Capitol Records, which had issued some of Dimitri Tiomkin's music from the soundtrack (with the composer conducting the Warner Brothers studio orchestra) on an LP, later digitally remastered the tracks and issued them on CD, including two tracks conducted by Ray Heindorf. Capitol Records is a major United States-based record label owned by EMI and located in Hollywood, California. ... Ray Heindorf (b. ...


Director George Stevens wanted to cast fading star Alan Ladd as Jett Rink, but his wife advised against it. The role went to James Dean. Before Elizabeth Taylor accepted it, the role of Leslie was offered to Grace Kelly. William Holden was a leading candidate for the role of Bick Benedict before Rock Hudson was eventually signed. George Stevens examining film from A Place in the Sun. ... Alan Walbridge Ladd (September 3, 1913 – January 29, 1964) was an American film actor. ... For the film, see James Dean (film). ... For other persons named Elizabeth Taylor, see Elizabeth Taylor (disambiguation). ... For the Mika song, see Grace Kelly (song). ... William Holden (April 17, 1918 – ca. ...


Giant was Barbara Barrie's first film. Carroll Baker, who plays Elizabeth Taylor's daughter, was older in real life than her screen mother. Barbara Barrie (born Barbara Ann Berman on May 23, 1931 to a Jewish family in Chicago, but raised in Texas) is an American actress and author of childrens books. ... For the Canadian country music performer, see Carroll Baker (singer). ... For other persons named Elizabeth Taylor, see Elizabeth Taylor (disambiguation). ...


After James Dean's death late in production, Nick Adams provided Rink's voice for a few lines. The film spent an entire year in the editing room. For the film, see James Dean (film). ...


It was the highest grossing film in Warner Bros. history until the release of Superman. “WB” redirects here. ... For the series of films, see Superman (film series). ...


Academy Awards win and nominations

Giant won the Academy Award for Directing and was nominated nine other times, twice for Best Actor in a Leading Role (James Dean and Rock Hudson). The other nominations came in the categories of Best Actress in a Supporting Role (Mercedes McCambridge), Best Art Direction-Set Decoration, Color, Best Costume Design, Color, Best Film Editing, Best Music, Scoring of a Dramatic or Comedy Picture, Best Picture and Best Writing, Best Screenplay - Adapted. The Academy Award for Directing is one of the awards given to directors working in the motion picture industry by the Academy of Motion Picture Arts and Sciences. ... Performance by an Actor in a Leading Role is one of the Academy Awards of Merit presented annually by the Academy of Motion Picture Arts and Sciences (AMPAS) to recognize an actor who has delivered an outstanding performance while working within the film industry. ... Performance by an Actress in a Supporting Role is one of the Academy Awards of Merit presented annually by the Academy of Motion Picture Arts and Sciences (AMPAS) to recognize an actress who has delivered an outstanding performance while working within the film industry. ... The Academy Awards are the oldest awards ceremony for achievements in motion pictures. ... This Academy Award was first given for movies made in 1948 when separate awards were given for black-and-white and color movies. ... The Academy Award for Film Editing was first given for films issued in 1934. ... The Academy Award for Original Music Score is presented to the best substantial body of music in the form of dramatic underscoring written specifically for the film by the submitting composer. ... ©A.M.P.A.S.® The Academy Award for Best Motion Picture is one of the Awards of Merit presented annually by the Academy of Motion Picture Arts and Sciences (AMPAS) to artists working in the motion picture industry. ... The Academy Award for Writing Adapted Screenplay is one of the Academy Awards, the most prominent film awards in the United States. ...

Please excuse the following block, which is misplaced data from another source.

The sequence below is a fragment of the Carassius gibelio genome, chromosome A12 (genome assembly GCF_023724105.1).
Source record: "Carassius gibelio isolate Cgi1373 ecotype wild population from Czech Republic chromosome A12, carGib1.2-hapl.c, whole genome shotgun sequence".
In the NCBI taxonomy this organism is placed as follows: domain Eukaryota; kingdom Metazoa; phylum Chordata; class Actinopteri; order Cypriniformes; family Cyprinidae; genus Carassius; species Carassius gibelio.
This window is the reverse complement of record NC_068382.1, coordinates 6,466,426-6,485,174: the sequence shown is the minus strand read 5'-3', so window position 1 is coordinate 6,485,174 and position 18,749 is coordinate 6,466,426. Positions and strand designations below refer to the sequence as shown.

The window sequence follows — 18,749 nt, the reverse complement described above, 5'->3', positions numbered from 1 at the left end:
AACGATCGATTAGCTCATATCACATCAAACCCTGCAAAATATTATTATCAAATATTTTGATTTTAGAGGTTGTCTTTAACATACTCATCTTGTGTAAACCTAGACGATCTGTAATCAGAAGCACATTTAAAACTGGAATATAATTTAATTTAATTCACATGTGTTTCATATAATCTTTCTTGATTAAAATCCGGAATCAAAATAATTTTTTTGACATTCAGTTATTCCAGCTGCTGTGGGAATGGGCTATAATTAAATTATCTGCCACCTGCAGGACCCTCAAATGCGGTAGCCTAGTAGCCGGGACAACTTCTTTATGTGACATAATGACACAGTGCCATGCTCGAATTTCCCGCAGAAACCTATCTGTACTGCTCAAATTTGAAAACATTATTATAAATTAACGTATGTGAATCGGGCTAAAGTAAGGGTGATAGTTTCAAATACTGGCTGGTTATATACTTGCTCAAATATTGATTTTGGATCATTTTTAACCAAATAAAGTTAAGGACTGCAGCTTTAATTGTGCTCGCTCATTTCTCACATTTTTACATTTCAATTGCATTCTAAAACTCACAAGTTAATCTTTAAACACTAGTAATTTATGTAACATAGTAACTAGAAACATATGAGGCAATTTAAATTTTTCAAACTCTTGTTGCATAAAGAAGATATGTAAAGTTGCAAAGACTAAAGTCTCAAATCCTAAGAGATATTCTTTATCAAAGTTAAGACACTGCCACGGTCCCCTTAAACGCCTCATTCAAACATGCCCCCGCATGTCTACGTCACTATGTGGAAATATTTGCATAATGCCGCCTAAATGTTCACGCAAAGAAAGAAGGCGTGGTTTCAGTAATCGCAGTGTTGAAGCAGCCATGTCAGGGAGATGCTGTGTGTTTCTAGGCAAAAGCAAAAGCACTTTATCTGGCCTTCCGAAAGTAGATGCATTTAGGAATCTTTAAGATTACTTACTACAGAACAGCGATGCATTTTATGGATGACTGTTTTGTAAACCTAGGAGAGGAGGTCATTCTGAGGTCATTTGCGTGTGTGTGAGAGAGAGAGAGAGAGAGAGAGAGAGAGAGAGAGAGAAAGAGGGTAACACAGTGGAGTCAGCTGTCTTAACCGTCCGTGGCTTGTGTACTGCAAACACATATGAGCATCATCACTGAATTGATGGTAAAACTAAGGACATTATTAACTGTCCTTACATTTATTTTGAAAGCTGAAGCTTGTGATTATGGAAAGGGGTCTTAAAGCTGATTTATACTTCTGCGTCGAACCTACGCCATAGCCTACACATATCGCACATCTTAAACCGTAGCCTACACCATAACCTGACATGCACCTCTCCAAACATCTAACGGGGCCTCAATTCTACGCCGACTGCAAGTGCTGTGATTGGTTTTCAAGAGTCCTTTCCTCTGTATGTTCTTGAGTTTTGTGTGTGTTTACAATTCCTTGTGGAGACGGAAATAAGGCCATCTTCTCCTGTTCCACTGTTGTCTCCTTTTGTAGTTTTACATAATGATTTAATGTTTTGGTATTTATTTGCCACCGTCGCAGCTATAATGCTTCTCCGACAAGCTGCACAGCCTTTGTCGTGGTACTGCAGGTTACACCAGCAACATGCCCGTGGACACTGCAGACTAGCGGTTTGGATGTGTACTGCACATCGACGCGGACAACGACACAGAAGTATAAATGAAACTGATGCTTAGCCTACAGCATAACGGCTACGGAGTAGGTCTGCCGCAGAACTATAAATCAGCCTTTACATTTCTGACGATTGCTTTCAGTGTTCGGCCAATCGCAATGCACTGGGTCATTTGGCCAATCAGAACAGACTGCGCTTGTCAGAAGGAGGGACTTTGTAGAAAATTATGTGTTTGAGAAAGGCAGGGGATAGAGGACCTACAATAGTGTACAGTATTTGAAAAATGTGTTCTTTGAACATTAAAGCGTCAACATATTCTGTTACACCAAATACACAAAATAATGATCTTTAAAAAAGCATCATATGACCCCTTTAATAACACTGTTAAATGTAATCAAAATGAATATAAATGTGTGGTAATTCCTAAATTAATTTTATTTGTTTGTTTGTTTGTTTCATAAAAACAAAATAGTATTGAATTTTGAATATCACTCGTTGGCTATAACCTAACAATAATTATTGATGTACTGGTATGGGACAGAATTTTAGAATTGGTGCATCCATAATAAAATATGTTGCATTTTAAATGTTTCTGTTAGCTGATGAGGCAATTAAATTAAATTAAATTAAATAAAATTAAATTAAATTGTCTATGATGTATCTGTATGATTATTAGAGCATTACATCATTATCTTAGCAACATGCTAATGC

External links


  Results from FactBites:
 
At-A-Glance Film Reviews: Giant (1956) (267 words)
Giant's reputation as James Dean's last film -- he died a few days after finishing his work on it -- is at least as large as its 202 minute running time.
Giant is, essentially a soap western, chronicling the lives of a few characters in a slowly changing society over the course of 25 years.
This is one of the earliest films to deal with racism in such depth.
Sheb Wooley - Music Downloads - Online (1092 words)
Amid all of his film work, Wooley continued recording and writing songs.
He later recorded an album of folk-style material that was released in the wake of the MGM wide-screen epic blockbuster movie How the West Was Won, but this also failed to catch on with the public.
His film work continued during this time, and it was because of movie and television commitments that he was unable to record the song "Don't Go Near the Indians." Instead, former movie cowboy/singer Rex Allen recorded it and had a hit with it.
  More results at FactBites »